“Here’s my plastic bag baby,” runs the headline in VG just a few hours later.
Journalists from Dagbladet ask if she’ll ever return to Norway.
“No, never. But perhaps Victor Olav might choose to, when he hears the dramatic story of his arrival,” the mother says.
“More than anything, I hope that Victor Olav will become a priest when he’s older. Or perhaps he’ll lead the country, like President Cory Aquino,” she adds, laughing.
The following day, Dagbladet’s headline reads:
“Mother heading home with heartbreaker”
The mother gives the baby a big bottle of milk just before the long journey home. According to the doctors, the baby is in good shape and shouldn’t have any problems on the flight to Manila.
“Goodbye,” the nurses say, waving alongside senior consultant Langslet.
“Goodbye, Victor Olav.”
“Goodbye,” the mother replies, weeping as she bids them farewell.
She walks through the doors of Ullevål Hospital with the baby in her arms, then onwards into a waiting car that will take them to the hospital.
The mother admits that she’s a little afraid and apprehensive. She fears that she’ll be pulled to one side in Germany on her stopover, that something might be incomplete or wrong with the little boy’s paperwork.
That afternoon at 16:30, mother and son lift off, leaving Norwegian soil behind on board flight SK639. They fly out from Fornebu and head for Frankfurt, from where they will travel onwards to the Philippines at 21:45 in a large Lufthansa aircraft. On the evening of the 22 October 1991, they will hopefully make their way towards Manila, east of the Manila Bay in the tropics, and onwards to the island of Luzon.
But that isn’t where the story ends, is it?
Perhaps it is just the beginning?
The year is 2014. 23 years have passed. Where did they go, each of those individuals who saved the little boy’s life? And what about the key players, mother and son? Where did they end up? Where did life take them? Are they even still alive? And is there anything about this story that we overlooked? Plus, was there anything to be said for one police officer’s fears that the mother might “dump him elsewhere on her way to the Philippines”?
We start our search in the Catholic community in Oslo at St Olav’s Cathedral, where the boy was baptised and the mother was given assistance. Perhaps they know what happened next? Cathedral secretary Elisabeth Helland responds to our queries.
“Oh yes! That caused quite the commotion. Claes Tande was our parish priest at the time, he told us all about it. It was a compelling tale,” she says.
“And I happened to know the man who found him. But I’m not sure whether he…”
“You don’t know if he’s still alive?”
“I’m not certain. But his wife is, I do know that.”
We ask the cathedral secretary if she is able to find any trace of the boy and his parents in the record books and the baptism register.
“What date are we talking about?” she asks.
“He was baptised on Saturday 19 October 1991.”
After a few hours of searching, she comes back to us.
“I’ve found something here. I’m trying to decipher the handwriting… Victor Olav, yes. Wasn’t that what the boy was called? I’m not sure if I can give you the mother or father’s name. We’ll need to go a little higher up in the church hierarchy to find out either way. Father Claes Tande can probably help you more with this. He was present at the boy’s baptism.”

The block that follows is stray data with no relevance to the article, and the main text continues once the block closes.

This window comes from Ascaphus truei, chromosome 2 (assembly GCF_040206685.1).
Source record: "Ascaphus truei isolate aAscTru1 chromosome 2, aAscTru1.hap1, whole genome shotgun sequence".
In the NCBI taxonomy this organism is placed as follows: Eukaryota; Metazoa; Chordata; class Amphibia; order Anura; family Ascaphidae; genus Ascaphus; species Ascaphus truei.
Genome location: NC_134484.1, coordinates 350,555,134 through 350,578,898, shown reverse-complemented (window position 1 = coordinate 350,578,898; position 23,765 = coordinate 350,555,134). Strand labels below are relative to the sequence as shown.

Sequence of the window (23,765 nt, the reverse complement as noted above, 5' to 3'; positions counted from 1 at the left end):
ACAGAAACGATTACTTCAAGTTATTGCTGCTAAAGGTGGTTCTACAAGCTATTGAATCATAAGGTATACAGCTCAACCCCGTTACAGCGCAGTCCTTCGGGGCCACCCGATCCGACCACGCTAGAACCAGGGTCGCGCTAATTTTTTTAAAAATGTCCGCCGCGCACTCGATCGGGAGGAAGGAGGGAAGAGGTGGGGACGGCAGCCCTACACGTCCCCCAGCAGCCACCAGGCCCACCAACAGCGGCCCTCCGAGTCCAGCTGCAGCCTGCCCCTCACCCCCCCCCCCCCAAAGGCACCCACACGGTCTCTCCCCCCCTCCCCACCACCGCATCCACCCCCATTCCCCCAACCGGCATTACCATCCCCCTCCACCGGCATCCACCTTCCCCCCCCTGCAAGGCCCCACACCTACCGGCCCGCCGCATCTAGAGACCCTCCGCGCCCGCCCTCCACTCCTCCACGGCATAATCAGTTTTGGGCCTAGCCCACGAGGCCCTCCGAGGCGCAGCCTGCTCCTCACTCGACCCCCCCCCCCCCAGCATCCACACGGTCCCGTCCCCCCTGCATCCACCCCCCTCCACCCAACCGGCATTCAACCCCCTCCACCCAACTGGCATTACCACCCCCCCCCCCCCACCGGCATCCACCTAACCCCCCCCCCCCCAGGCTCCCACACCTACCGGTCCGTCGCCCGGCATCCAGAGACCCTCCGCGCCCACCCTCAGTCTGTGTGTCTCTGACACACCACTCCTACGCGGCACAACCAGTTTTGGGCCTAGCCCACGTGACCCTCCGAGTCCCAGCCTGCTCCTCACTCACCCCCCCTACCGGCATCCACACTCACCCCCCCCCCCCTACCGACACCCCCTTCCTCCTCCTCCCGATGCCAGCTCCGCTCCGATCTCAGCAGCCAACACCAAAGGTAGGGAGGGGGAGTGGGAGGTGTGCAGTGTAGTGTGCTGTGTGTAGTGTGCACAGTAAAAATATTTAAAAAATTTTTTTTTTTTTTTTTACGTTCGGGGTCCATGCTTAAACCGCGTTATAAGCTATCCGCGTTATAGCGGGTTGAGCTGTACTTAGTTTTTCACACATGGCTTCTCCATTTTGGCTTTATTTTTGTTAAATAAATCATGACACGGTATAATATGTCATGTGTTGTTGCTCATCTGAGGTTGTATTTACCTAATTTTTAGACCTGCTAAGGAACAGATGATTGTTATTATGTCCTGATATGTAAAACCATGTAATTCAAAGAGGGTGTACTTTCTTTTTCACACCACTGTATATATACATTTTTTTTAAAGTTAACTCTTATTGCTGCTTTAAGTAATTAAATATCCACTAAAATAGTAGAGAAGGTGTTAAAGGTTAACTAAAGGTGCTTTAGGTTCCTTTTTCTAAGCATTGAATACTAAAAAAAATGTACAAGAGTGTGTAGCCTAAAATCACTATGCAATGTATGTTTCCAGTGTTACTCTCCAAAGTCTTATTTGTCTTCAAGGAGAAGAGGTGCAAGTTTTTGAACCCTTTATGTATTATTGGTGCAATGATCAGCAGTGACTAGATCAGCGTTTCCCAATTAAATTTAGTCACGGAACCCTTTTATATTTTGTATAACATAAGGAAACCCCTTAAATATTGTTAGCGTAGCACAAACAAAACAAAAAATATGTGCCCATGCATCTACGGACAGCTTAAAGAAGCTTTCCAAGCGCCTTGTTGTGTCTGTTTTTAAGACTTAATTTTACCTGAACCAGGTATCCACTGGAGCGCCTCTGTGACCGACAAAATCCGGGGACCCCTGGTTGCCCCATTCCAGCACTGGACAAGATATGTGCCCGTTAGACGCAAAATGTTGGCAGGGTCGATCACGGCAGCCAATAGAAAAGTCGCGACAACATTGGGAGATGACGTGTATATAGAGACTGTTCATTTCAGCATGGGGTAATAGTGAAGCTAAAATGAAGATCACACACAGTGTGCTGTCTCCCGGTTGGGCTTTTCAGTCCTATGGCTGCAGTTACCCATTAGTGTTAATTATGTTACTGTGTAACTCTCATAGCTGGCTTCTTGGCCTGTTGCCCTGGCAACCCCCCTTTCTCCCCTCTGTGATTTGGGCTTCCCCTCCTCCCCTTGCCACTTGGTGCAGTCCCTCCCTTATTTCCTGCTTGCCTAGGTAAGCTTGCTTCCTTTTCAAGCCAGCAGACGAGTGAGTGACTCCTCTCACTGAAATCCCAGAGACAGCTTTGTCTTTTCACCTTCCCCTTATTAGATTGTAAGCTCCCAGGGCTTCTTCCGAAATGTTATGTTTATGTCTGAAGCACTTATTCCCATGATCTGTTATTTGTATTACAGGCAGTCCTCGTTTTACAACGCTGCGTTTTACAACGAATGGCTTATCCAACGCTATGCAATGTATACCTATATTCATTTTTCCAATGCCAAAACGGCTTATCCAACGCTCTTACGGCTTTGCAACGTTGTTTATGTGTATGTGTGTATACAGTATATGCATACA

We drive down to meet with Tande in the Catholic church in Sandefjord where he serves as parish priest.
“How could I forget him? The baby found inside a plastic carrier bag. He must be, what, 23, 24 now? I’ve often wondered how things turned out for him.”
Father Tande tells us about how he had listened to the mystery unravel on the radio after someone had found a baby abandoned in a churchyard. Nevertheless, he first entered the picture “at the happy end of events”, as he put it. He remembers the mother coming in to talk to him about the baptism; a captivating, kind woman, and so delighted that the child she’d thought to be dead was actually alive.
There was no question in her mind that the child would be named Victor, the priest recalls. It was those who worked on the maternity ward at the hospital who had suggested it.
“And well, yes, I mean, he must have been something of a ‘victor’. He had beaten death. And to think of that cold time of year, and the fact that he had been lying in the churchyard for some time before he was found.”
The mother was looking for another name, Tande recalls.
“She knew the cathedral was St. Olav’s, and asked a little about that. Saint Olav. In the end, she chose Victor Olav.”
He remembers the wonderful atmosphere of the baptism well, and can picture himself holding the infant.
“I had been assigned the task of looking after Filipino members of the church. That’s how I met the women. But I didn’t baptise the child alone. As luck would have it, we had a Filipino priest visiting us for three months. His name was Ceferino Anez. When we welcomed Filipino members in for the baptism, we felt that the most important words, at the very least, could be expressed in their mother tongue.”
Father Tande recalls the fact that he and St. Olav’s Cathedral provided the woman with help and care during those dramatic few days. He also remembers that they assisted with organising her journey home in contact with the Philippine Embassy, which was based in Stockholm at that time.
“The boy was required to have particular papers to be allowed to pass through the airport, given that he wasn’t born in the Philippines,” he says.
The hospital birth certificate was very straightforward, he recalls. No trace of prior history. It stated only that which needed to be stated.